Water torture is torture using water, which can take several forms. Because no external marks are left on victims of water torture, it has been a favoured method of torture in various countries and political regimes.Template:WhenTemplate:Where?
In this form of water torture, water is forced down the throat and into the stomach. This happens repeatedly until osmosis causes the cells to explode. It was used as a legal torture and execution method by the courts in France in the 17th and 18th century, was employed against Americans and Chinese during World War II by the Japanese, and was also used against Filipinos by American Forces during the Philippine-American War. The Human Rights Watch organization reports that in the 2000s, security forces in Uganda sometimes forced a detainee to lie face up under an open water spigot.
Water intoxication can result from drinking too much water, and this has caused some fatalities over the years in fraternities during initiation week. For example, a person was hazed to death by Chi Tau of Chico State (California) in 2005 via the forcing of pushups and the drinking of water from a bottle.
Fear of drowning
Waterboarding refers to a technique involving water poured over the face or head of the subject, in order to evoke the instinctive fear of drowning. Often a wet cloth is placed in the subject's mouth, giving them the impression that they are drowning.
In many cases people had very cold water poured over them, to make a whipping more painful. The water also made it easier to pierce the skin.
What is called the "Chinese water torture" was a torture described by Hippolytus de Marsiliis in the 16th century that was supposed to drive its victim insane with the stress of water dripping on a part of the forehead for a very long time. It may also be characterized by the inconsistent pattern of water drips. Supposedly, the desire for the human brain to make a pattern of the timing between the drops will also eventually cause insanity to set in.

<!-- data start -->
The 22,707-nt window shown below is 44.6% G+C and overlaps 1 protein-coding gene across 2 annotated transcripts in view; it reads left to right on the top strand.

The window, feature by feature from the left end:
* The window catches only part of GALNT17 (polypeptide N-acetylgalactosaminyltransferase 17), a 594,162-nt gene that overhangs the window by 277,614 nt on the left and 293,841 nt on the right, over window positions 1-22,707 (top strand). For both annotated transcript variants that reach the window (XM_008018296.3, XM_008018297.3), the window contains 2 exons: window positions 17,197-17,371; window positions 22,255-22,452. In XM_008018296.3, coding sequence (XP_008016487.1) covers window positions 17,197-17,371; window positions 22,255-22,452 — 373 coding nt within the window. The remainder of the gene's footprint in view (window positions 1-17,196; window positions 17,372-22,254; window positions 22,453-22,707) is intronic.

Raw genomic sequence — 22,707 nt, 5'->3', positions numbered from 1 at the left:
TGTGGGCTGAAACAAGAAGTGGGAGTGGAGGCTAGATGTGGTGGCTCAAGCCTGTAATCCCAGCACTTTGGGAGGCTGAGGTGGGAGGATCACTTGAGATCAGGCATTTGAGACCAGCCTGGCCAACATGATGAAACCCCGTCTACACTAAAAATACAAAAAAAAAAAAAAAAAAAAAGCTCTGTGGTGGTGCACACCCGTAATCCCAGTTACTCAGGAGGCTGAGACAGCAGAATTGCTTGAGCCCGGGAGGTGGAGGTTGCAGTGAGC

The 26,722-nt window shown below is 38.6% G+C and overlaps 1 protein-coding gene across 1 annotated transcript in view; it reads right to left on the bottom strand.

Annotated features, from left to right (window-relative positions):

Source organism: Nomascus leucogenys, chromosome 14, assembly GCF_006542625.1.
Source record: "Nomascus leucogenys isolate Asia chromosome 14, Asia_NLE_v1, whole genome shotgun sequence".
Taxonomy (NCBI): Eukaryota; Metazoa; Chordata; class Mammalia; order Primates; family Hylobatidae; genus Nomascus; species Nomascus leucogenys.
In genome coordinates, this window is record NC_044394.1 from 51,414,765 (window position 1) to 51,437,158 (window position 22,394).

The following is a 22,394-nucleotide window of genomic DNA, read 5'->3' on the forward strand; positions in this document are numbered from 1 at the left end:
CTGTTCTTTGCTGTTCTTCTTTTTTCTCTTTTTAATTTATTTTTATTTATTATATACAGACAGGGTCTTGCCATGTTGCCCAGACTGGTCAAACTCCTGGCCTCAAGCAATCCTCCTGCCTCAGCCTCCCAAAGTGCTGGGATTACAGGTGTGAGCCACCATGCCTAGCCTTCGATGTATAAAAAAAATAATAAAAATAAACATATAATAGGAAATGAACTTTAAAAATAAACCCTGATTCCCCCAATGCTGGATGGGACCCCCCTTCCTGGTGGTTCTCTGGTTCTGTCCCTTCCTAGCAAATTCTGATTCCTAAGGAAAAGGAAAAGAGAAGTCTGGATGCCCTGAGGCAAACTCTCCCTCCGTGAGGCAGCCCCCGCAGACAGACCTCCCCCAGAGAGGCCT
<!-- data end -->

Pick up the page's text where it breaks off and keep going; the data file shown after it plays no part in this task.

In this form of torture used as a Trial by ordeal, a victim would be repeatedly immersed in water, then pulled out and asked to confess to a crime. Those who failed to confess would be immersed again.
Other forms of water torture
- The Falun Gong have accused the Chinese government of using "water dungeons" on jailed practitioners. A water dungeon is simply a pool of filthy water in which a caged detainee is immersed neck-deep for days or weeks at a time. After a few days in a water dungeon the victim will be covered in festering sores and will not be able to move most major muscles for 2 to 3 weeks.
- Another instance of a "water dungeon" was the so-called Waterhuis in the Amsterdam Rasphuis. Criminals that were condemned to hard labor had to saw wood in this prison in the 17th century. If they were recalcitrant they were placed in a cellar that quickly filled with water after a sluice was opened. However, they were handed a pump that enabled them to keep from drowning, provided they pumped energetically and continuously. This method of punishment was considered quite humane at the time. The Rasphuis prison was a popular tourist attraction for Englishmen doing the Grand Tour. The description of the dungeon therefore comes mainly to us from travelogues.
- Submersion in cold water is another form of torture, similar to dunking, but with an emphasis on near freezing temperatures of the water. It is not to be confused with water dousing which is voluntary and done for novelty or health reasons.
- The House of Terror in Budapest, Hungary, shows examples of water torture used by the Nazi and Arrow Cross Parties against the Jews. One Involves a sunken cell filled with ice cold water; the prisoner must stand on a tiny metal plinth in the centre of the room for days and weeks on end. When the prisoner becomes tired or falls asleep, he will fall from the plinth into the ice water.
Sources and notes
- Human Rights Watch, Human Rights News: Torture Worldwide
- Korry, Elaine (November 14, 2005). "A Fraternity Hazing Gone Wrong". NPR. http://www.npr.org/templates/story/story.php?storyId=5012154. Retrieved 2009-01-18.
- faluninfo.net article Water dungeon
- There are a number of modern sources, like Simon Schama, The Embarrassment of Riches, pp. 17-20. However, those must rely on older sources, like Edward Browne, A Journey from Norwich to Colen in Germany (1668) and Robert Sears, Scenes and Sketches in Continental Europe (1847), p.540